A stranger’s life hangs in the balance. But to save him is to risk everything.
The war is drawing to a close, but the Nazis still occupy part of the Netherlands. After the losses she’s endured, war widow Cornelia is only a shadow of the woman she once was. She fights now to protect her younger brother, Johan, who lives in hiding.
When Johan brings Gerrit Laninga, a wounded Dutch Resistance member, to Cornelia’s doorstep, their lives are forever altered. Although scared of the consequences of harboring a wanted man, Cornelia’s faith won’t let her turn him out.
As she nurses Gerrit back to health, she is drawn to his fierce passion and ideals, and notices a shift within herself. Gerrit’s intensity challenges her, making her want to live fully, despite the fear that constrains her. When the opportunity to join him in the Resistance presents itself, Cornelia must summon every ounce of courage imaginable.
She is as terrified of loving Gerrit as she is of losing him. But as the winter landscape thaws, so too does her heart. Will she get a second chance at true love? She fears their story will end before it even begins.
In February 1945, Nazi soldiers lined up ten Dutch resistance fighters and executed them. It was common practice in occupied Europe, and this is the opening scene of Snow on the Tulips. Miraculously, Gerrit survives and he is later rescued by idealist Johan. For the next two months, Gerrit, Johan and Cornelia are involved in a deadly game of cat and mouse as they attempt to avoid capture or assassination by the Nazis. Johan and Cornelia’s sister, Anki, is also brought into their secret, which puts her at odds with her husband, Piet. As Canadian and other Allied troops advance through the country, the Germans grow more desperate and the situation for the Dutch becomes more precarious.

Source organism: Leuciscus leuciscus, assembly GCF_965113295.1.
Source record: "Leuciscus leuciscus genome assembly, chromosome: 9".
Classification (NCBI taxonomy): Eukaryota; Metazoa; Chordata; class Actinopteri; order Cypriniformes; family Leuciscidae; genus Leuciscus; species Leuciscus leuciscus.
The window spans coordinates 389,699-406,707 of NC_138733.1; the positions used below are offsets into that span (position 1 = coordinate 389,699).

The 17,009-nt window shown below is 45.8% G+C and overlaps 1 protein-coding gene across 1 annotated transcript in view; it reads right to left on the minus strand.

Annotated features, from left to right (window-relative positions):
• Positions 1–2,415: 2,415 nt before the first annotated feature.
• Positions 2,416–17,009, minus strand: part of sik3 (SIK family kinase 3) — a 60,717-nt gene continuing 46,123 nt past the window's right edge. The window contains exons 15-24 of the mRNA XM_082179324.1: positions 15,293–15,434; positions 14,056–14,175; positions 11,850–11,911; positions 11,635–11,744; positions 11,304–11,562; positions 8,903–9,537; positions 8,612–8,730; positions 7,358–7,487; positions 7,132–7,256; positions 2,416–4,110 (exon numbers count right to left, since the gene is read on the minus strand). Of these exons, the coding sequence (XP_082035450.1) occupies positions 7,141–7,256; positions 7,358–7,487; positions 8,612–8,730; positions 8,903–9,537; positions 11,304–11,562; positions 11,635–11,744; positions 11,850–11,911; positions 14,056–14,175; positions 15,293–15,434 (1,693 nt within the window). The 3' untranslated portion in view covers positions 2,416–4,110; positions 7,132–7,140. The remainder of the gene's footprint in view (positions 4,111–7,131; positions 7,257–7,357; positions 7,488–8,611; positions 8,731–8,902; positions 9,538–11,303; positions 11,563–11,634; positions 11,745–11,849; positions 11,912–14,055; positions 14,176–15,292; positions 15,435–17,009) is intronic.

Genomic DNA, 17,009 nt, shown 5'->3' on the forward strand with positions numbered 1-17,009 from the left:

This book has several great attributes. The characters are individuals with their own opinions, hopes, dreams and fears. Gerrit and Piet are counterpoints to each other; both have a strong Christian faith but live it out in different ways. There are characters who get involved with the resistance, regardless of the cost, and those who want to live quietly and remained unnoticed by the Germans. I became fond of Cornelia’s employer, feisty old Frou de Bruin.
Historical accuracy in a novel is always important to me. Obviously, I wasn’t in 1940s Europe. From what I’ve read, however, this book incorporates many historical facts. Suspected members of the Dutch resistance were rounded up and summarily executed without due process. Dutch homes were raided, and able-bodied men were rounded up and sent to Germany to work for the Nazi regime. Snow on the Tulips doesn’t hide these disturbing facts, but they’re not written in horrific detail either.
Finally, this novel asks a couple of important questions for us to consider. Is it ever okay to lie to someone, especially if it saves a life? Gerrit posits that it is, and brings up the Biblical story of Rahab. Secondly, what is the cost of complete obedience to God and are we willing and ready to pay that price?
Thank you to Thomas Nelson for my free copy of Snow on the Tulips, which I received from the publisher’s Booksneeze program in exchange for an honest review.
Publisher: Thomas Nelson
Publication Date: 06 August 2013
Page Count: 336